This is just one specific case out of the many, many organizations and individuals publishing content on Apple's iBookstore, but it's an interesting call by Apple nevertheless. Seth Godin tried to publish a book of his through Apple's iBooks, but the content was rejected by Apple's system. Not because it was offensive in some way, but simply because it contained links to Amazon's booksore. These weren't even links to Godin's books -- they were simply links to reference books, but because they went out to a competing service, Apple pulled the plug.
Before anyone starts yelling about censorship, keep in mind that this is Apple's playground, and it can take its ball home whenever it wants, no matter how inane the reason. But this reason seems particularly inane -- Apple can't really be worried about one link in a ebook promoting a competitor's sales, right? Not to mention that the book in question was a hardcover copy, and unless I'm mistaken, wasn't even sold on Apple's iBooks store anyway.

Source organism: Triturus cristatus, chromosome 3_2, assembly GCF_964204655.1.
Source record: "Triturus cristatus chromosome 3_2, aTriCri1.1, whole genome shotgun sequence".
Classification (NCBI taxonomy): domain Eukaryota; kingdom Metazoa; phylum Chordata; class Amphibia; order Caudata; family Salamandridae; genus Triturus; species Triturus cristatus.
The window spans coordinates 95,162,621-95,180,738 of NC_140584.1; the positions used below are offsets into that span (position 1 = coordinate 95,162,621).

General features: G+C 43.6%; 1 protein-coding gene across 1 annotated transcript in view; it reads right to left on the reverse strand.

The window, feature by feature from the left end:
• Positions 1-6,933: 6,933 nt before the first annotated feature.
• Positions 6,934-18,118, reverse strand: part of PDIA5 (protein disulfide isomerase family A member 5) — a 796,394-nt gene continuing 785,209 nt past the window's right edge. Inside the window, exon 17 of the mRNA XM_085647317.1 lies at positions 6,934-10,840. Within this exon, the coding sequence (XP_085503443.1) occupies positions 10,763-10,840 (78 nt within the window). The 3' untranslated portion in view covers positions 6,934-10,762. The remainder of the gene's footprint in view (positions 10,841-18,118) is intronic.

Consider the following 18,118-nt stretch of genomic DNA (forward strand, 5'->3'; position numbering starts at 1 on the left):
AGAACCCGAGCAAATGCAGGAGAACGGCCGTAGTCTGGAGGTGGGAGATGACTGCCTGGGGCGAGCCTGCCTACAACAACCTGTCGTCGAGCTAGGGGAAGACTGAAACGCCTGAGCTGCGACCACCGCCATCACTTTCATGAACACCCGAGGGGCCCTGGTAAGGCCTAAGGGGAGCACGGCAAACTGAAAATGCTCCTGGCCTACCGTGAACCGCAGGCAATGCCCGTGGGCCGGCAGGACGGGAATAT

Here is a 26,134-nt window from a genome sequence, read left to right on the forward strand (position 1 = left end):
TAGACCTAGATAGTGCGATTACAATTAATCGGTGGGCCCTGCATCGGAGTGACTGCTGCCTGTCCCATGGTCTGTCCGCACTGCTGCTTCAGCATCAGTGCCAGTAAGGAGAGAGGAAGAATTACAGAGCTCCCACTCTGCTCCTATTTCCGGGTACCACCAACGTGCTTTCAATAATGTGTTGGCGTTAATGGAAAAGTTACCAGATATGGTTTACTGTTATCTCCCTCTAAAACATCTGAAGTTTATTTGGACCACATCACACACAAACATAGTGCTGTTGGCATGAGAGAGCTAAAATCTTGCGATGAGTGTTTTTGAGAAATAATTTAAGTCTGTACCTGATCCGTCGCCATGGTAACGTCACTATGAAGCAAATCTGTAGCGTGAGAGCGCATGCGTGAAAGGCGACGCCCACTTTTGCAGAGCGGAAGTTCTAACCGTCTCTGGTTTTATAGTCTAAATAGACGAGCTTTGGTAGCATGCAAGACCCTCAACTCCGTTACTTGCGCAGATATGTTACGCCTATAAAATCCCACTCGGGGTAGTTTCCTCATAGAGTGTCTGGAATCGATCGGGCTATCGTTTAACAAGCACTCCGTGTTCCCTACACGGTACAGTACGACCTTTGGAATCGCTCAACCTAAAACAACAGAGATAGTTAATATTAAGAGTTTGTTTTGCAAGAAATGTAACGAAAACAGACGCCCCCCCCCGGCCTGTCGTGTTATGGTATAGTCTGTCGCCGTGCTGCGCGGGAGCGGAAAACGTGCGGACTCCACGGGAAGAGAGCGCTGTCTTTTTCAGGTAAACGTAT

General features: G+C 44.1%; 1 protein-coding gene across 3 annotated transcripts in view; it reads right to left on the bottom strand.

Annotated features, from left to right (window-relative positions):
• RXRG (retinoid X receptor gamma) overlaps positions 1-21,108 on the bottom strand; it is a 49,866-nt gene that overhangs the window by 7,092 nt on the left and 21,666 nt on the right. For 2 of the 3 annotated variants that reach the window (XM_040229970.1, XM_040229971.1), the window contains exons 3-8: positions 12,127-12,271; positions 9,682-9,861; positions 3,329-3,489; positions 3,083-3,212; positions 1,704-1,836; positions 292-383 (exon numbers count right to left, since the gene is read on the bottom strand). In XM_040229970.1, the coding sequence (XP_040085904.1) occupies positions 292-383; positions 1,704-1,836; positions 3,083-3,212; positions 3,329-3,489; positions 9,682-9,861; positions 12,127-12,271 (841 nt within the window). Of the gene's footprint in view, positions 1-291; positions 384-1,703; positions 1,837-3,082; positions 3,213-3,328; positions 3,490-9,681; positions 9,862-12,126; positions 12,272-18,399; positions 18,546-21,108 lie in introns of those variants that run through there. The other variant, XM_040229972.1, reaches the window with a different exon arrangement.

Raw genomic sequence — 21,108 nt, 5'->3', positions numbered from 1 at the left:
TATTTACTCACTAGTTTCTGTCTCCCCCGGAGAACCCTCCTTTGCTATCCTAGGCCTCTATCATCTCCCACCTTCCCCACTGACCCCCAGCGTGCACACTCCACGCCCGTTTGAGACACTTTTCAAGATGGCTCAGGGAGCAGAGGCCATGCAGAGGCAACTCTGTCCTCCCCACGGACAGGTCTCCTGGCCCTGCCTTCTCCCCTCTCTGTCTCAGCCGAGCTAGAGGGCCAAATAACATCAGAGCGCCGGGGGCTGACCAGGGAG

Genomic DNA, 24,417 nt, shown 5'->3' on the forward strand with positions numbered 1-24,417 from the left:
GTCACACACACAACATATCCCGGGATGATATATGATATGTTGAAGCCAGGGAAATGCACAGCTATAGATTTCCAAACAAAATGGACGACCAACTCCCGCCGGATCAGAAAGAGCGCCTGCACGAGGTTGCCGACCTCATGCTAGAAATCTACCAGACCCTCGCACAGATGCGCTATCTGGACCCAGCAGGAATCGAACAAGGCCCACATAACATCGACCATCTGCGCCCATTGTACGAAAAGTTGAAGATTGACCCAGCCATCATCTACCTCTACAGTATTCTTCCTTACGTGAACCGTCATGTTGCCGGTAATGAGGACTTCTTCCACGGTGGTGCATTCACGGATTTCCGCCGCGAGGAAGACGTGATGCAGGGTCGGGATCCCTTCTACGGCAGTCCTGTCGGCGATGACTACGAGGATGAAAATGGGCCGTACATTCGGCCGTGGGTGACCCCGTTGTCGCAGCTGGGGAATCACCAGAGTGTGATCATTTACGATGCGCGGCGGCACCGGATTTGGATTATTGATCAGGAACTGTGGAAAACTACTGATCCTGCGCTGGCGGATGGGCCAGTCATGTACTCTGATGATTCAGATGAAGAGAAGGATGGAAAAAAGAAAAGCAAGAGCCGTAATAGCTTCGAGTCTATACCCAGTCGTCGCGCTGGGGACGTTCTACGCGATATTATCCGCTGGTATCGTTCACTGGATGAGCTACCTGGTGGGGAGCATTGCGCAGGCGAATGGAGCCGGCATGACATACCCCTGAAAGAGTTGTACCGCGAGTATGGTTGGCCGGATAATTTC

Apple's staked a claim to be at the center of technology and creativity, and of course it's done plenty to cement a spot for itself there. But education and information are a key part of creativity, and if Apple is openly choosing to shut down certain purchases on its stores just for the petty reason of trying to keep one or two sales away from a (sort of) competitor, that's a mistake.